Celiac Disease and Gluten-Free Diet Support
Follow / Share
|Get Email Alerts|
- Safe Gluten-Free Food List (Safe Ingredients)
- Unsafe Gluten-Free Food List (Unsafe Ingredients)
- Gluten-Free Alcoholic Beverages
- Celiac Disease Symptoms
- The Gluten-Free Diet 101 - A Beginner's Guide to Going Gluten-Free
- Interpretation of Celiac Disease Blood Test Results
- Is Buckwheat Flour Really Gluten-Free?
Gluten Definitely Triggers Symptoms in Some NCGS Patients
Gluten triggers symptoms in some types of non-celiac gluten sensitivity. Photo: CC--Joe Dyer
Celiac.com 08/09/2016 - Some researchers have suggested that gluten may not be the actual trigger of symptoms in non-celiac gluten sensitivity. Others feel that gluten is definitely the trigger, especially in certain cases.
A team of researchers recently set out to evaluate patients with clinical non-celiac gluten sensitivity (NCGS), who presented with lymphocytic enteritis, positive celiac genetics and negative celiac blood tests. The team felt that the results would confirm that gluten is, in fact, the trigger of symptoms in this subgroup of patients.
The research team included M Rosinach, F Fernández-Bañares, A Carrasco, M Ibarra, R Temiño, A Salas, and M Esteve. They are variously affiliated with the Department of Gastroenterology, Hospital Universitari Mutua Terrassa, Terrassa, Barcelona, Spain, the Centro de Investigación Biomédica en Red de Enfermedades Hepáticas y Digestivas (CIBERehd), Madrid, Spain, and with the Department of Pathology, Hospital Universitari Mutua Terrassa, Terrassa in Barcelona, Spain.
The team conducted a double-blind randomized clinical trial of gluten vs placebo re-challenge on 18 patients over 18 years of age, HLA-DQ2/8+, negative celiac serology and gluten-dependent lymphocytic enteritis, and GI symptoms, with clinical and histological remission at inclusion.
Eleven of the patients received 20 grams per day of gluten, while the seven others received a non-gluten placebo. The team measured clinical symptoms, quality of life (GIQLI), and presence of gamma/delta+ cells and transglutaminase deposits.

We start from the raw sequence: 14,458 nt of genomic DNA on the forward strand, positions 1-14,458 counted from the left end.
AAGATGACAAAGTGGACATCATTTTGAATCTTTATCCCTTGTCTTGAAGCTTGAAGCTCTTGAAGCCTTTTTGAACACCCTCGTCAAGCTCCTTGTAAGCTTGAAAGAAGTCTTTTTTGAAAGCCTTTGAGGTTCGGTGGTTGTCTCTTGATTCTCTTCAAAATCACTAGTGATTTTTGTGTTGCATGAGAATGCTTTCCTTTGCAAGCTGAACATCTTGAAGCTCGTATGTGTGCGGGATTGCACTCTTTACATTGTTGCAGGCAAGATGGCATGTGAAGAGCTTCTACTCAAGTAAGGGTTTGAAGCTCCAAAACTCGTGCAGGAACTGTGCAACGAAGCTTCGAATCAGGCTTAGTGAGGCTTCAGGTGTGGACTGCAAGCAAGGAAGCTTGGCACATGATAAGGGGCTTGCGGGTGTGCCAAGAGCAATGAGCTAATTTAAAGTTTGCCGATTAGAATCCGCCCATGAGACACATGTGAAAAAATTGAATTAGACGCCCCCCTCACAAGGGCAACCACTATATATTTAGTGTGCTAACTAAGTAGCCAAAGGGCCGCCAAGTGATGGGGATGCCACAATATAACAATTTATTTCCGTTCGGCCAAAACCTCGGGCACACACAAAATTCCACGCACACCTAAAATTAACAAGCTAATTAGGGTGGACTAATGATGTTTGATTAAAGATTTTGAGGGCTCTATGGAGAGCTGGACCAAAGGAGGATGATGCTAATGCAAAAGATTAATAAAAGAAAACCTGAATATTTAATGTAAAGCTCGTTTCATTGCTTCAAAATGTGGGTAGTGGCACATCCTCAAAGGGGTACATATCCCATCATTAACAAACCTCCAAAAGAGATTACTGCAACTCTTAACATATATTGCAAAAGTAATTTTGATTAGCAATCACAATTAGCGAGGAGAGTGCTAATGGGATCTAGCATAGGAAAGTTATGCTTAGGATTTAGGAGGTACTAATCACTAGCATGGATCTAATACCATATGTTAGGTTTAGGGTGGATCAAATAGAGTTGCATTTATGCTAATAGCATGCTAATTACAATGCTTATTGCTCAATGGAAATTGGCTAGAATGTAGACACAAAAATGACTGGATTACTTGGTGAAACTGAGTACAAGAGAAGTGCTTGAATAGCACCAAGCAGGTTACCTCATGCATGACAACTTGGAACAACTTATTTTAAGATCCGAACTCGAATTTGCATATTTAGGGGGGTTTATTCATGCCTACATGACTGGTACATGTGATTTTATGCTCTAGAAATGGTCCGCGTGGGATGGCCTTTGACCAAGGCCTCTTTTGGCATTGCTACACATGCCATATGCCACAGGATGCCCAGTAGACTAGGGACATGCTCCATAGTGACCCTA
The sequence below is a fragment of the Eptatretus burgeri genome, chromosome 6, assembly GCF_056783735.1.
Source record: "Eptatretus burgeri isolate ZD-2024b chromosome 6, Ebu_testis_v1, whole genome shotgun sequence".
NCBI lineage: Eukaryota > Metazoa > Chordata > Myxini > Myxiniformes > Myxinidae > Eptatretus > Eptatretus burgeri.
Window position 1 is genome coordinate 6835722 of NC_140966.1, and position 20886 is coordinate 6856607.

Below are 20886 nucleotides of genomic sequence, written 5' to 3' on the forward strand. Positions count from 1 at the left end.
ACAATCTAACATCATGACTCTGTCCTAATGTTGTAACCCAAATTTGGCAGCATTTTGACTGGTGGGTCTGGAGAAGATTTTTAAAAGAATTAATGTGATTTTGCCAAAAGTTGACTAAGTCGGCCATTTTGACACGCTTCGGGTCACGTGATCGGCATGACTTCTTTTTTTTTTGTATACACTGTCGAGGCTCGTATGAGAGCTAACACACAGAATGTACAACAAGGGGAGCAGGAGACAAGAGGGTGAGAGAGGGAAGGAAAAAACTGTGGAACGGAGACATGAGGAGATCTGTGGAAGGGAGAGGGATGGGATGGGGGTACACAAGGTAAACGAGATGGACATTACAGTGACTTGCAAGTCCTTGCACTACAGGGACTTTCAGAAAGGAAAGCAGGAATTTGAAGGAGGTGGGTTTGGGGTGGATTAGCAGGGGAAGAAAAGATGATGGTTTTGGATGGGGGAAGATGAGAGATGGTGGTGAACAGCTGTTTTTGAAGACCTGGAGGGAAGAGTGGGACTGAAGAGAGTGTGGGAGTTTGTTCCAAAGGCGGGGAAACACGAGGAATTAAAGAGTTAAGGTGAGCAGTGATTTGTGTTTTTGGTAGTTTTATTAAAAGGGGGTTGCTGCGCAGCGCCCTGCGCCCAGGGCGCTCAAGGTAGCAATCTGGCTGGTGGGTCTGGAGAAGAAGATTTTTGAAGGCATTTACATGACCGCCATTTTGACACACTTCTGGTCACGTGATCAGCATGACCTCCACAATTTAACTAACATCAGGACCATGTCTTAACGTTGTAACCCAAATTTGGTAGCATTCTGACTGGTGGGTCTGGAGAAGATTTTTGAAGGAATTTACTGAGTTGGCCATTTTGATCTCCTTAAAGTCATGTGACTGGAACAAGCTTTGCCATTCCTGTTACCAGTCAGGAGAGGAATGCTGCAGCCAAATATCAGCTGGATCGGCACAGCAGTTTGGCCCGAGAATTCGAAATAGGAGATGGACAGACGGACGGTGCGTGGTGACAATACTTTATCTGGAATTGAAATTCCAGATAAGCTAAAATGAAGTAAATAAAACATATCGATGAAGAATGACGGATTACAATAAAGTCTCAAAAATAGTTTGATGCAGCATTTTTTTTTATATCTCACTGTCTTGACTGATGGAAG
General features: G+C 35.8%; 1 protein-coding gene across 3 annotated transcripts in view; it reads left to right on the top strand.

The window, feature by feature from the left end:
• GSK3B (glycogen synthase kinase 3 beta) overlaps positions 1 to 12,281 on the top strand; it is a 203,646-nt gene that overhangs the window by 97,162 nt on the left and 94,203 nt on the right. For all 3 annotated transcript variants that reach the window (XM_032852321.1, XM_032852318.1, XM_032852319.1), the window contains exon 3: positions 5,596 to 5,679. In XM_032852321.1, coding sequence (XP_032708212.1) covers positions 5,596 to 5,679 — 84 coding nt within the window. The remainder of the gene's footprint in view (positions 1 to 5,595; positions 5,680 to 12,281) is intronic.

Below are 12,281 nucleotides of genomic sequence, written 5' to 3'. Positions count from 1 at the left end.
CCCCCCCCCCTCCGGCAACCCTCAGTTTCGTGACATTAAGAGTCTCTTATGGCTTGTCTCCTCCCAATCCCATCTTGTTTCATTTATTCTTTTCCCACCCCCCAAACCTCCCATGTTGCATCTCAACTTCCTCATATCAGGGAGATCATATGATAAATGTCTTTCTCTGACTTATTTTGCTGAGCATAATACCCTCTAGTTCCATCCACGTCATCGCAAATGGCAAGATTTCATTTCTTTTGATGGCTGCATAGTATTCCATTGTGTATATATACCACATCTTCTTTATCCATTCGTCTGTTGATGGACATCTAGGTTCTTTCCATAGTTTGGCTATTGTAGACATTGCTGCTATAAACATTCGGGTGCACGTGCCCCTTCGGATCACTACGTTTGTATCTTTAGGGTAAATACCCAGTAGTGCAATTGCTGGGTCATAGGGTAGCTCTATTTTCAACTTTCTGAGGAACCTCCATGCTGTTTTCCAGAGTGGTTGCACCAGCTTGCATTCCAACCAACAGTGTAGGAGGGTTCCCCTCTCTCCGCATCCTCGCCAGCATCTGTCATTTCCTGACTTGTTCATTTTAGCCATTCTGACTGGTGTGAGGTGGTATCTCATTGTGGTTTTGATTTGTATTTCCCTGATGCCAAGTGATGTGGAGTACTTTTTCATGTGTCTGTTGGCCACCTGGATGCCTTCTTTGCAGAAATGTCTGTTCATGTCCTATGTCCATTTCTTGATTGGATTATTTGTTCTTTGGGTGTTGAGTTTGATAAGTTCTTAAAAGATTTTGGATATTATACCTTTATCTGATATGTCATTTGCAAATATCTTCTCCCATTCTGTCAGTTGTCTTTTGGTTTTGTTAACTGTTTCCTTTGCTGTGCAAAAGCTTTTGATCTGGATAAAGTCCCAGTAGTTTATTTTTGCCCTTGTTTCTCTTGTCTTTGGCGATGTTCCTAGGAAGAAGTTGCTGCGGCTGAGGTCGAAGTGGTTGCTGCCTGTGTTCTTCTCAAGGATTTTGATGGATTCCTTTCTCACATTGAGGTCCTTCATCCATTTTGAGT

The results showed that 91% of patients had clinical relapse during gluten challenge compared with just 28.5% after placebo (p = 0.01). Clinical scores and GIQLI worsened after gluten, but not after placebo (p<0.01).
This study shows that gluten is definitely the trigger for symptoms in a subgroup of patients with clinical NCGS. After a gluten-free diet patients experienced positive celiac genetics, lymphocytic enteritis, and clinical and histological remission.
Celiac.com welcomes your comments below (registration is NOT required).
Is Autoimmunity More Common in Non-celiac Wheat Sensitivity Than in Celiac Disease?
Researchers Umberto Volta, Giacomo Caio, and Roberto De Giorgio, of the Department of Medical and Surgical Sciences at the University of Bologna in Bologna, Italy, recently submitted a letter to the medical journal Gastroenterology.... [READ MORE]
Is Non-Celiac Wheat Sensitivity Actually an Allergic Condition?
Non-celiac wheat sensitivity (NCWS) is a newly described clinical condition marked by symptoms which may affect the gastrointestinal tract, the nervous system, the skin, and other organs.... [READ MORE]
How Common is Non-celiac Gluten-sensitivity?
Until now, rates of non-celiac gluten sensitivity were largely a matter of clinical speculation, basically, educated guesswork among doctors.... [READ MORE]
Non-Celiac Wheat Sensitivity: It Exists
Celiac disease numbers in Western countries are currently somewhere in the 1:100 range, but this does not account for a host of non-celiac gluten intolerant people.... [READ MORE]
Jefferson Adams is a freelance writer living in San Francisco. His poems, essays and photographs have appeared in Antioch Review, Blue Mesa Review, CALIBAN, Hayden's Ferry Review, Huffington Post, the Mississippi Review, and Slate among others.
He is a member of both the National Writers Union, the International Federation of Journalists, and covers San Francisco Health News for Examiner.com.View all articles by Jefferson Adams